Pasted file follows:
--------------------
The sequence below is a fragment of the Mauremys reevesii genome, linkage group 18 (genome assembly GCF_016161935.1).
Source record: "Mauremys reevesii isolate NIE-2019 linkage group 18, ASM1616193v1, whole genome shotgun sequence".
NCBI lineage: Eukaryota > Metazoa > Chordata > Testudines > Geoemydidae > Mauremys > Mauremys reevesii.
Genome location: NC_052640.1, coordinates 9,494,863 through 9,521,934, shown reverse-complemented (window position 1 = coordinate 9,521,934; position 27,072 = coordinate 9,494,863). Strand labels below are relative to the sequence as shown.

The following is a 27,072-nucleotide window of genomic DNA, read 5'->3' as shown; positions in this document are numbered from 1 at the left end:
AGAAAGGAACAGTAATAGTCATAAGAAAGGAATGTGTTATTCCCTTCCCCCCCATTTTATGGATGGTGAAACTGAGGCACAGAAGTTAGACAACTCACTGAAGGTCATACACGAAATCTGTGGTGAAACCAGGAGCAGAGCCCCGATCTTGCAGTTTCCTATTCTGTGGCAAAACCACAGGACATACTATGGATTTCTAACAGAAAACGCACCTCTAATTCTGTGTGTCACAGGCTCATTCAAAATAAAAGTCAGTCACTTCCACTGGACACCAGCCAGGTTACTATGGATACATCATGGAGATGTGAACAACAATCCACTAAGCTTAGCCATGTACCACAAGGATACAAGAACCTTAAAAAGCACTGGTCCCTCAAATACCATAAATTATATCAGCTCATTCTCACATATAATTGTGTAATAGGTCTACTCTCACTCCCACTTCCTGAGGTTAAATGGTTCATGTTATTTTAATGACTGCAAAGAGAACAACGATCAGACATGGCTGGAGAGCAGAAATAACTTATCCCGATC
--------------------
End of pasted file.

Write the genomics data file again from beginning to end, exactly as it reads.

The sequence below is a fragment of the Mauremys reevesii genome, linkage group 18 (genome assembly GCF_016161935.1).
Source record: "Mauremys reevesii isolate NIE-2019 linkage group 18, ASM1616193v1, whole genome shotgun sequence".
NCBI lineage: Eukaryota > Metazoa > Chordata > Testudines > Geoemydidae > Mauremys > Mauremys reevesii.
Genome location: NC_052640.1, coordinates 9,494,863 through 9,521,934, shown reverse-complemented (window position 1 = coordinate 9,521,934; position 27,072 = coordinate 9,494,863). Strand labels below are relative to the sequence as shown.

The following is a 27,072-nucleotide window of genomic DNA, read 5'->3' as shown; positions in this document are numbered from 1 at the left end:
AGAAAGGAACAGTAATAGTCATAAGAAAGGAATGTGTTATTCCCTTCCCCCCCATTTTATGGATGGTGAAACTGAGGCACAGAAGTTAGACAACTCACTGAAGGTCATACACGAAATCTGTGGTGAAACCAGGAGCAGAGCCCCGATCTTGCAGTTTCCTATTCTGTGGCAAAACCACAGGACATACTATGGATTTCTAACAGAAAACGCACCTCTAATTCTGTGTGTCACAGGCTCATTCAAAATAAAAGTCAGTCACTTCCACTGGACACCAGCCAGGTTACTATGGATACATCATGGAGATGTGAACAACAATCCACTAAGCTTAGCCATGTACCACAAGGATACAAGAACCTTAAAAAGCACTGGTCCCTCAAATACCATAAATTATATCAGCTCATTCTCACATATAATTGTGTAATAGGTCTACTCTCACTCCCACTTCCTGAGGTTAAATGGTTCATGTTATTTTAATGACTGCAAAGAGAACAACGATCAGACATGGCTGGAGAGCAGAAATAACTTATCCCGATC